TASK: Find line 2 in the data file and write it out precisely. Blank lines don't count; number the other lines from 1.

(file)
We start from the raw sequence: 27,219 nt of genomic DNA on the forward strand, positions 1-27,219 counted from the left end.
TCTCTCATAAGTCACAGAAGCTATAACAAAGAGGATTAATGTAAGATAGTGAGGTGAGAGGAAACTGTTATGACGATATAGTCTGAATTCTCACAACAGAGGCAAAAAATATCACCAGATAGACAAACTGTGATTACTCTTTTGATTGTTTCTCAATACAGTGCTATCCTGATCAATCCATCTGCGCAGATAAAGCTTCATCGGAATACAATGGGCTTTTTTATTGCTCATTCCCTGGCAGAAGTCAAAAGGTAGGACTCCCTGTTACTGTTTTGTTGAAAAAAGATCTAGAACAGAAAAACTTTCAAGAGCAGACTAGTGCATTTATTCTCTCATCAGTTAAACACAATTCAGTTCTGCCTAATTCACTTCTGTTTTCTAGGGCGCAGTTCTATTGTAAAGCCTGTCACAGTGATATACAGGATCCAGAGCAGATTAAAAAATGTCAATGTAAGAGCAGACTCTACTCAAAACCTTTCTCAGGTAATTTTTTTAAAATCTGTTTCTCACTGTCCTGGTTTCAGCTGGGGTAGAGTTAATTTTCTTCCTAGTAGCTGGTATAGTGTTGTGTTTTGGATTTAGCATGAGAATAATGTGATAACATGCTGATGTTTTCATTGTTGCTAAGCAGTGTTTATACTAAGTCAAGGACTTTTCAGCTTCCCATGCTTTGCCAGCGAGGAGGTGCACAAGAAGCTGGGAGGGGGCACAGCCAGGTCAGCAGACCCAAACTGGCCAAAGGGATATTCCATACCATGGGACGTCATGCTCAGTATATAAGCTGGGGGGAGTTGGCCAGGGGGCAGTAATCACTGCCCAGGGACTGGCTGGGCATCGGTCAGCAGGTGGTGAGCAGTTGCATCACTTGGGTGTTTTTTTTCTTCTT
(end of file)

TCTCTCATAAGTCACAGAAGCTATAACAAAGAGGATTAATGTAAGATAGTGAGGTGAGAGGAAACTGTTATGACGATATAGTCTGAATTCTCACAACAGAGGCAAAAAATATCACCAGATAGACAAACTGTGATTACTCTTTTGATTGTTTCTCAATACAGTGCTATCCTGATCAATCCATCTGCGCAGATAAAGCTTCATCGGAATACAATGGGCTTTTTTATTGCTCATTCCCTGGCAGAAGTCAAAAGGTAGGACTCCCTGTTACTGTTTTGTTGAAAAAAGATCTAGAACAGAAAAACTTTCAAGAGCAGACTAGTGCATTTATTCTCTCATCAGTTAAACACAATTCAGTTCTGCCTAATTCACTTCTGTTTTCTAGGGCGCAGTTCTATTGTAAAGCCTGTCACAGTGATATACAGGATCCAGAGCAGATTAAAAAATGTCAATGTAAGAGCAGACTCTACTCAAAACCTTTCTCAGGTAATTTTTTTAAAATCTGTTTCTCACTGTCCTGGTTTCAGCTGGGGTAGAGTTAATTTTCTTCCTAGTAGCTGGTATAGTGTTGTGTTTTGGATTTAGCATGAGAATAATGTGATAACATGCTGATGTTTTCATTGTTGCTAAGCAGTGTTTATACTAAGTCAAGGACTTTTCAGCTTCCCATGCTTTGCCAGCGAGGAGGTGCACAAGAAGCTGGGAGGGGGCACAGCCAGGTCAGCAGACCCAAACTGGCCAAAGGGATATTCCATACCATGGGACGTCATGCTCAGTATATAAGCTGGGGGGAGTTGGCCAGGGGGCAGTAATCACTGCCCAGGGACTGGCTGGGCATCGGTCAGCAGGTGGTGAGCAGTTGCATCACTTGGGTGTTTTTTTTCTTCTT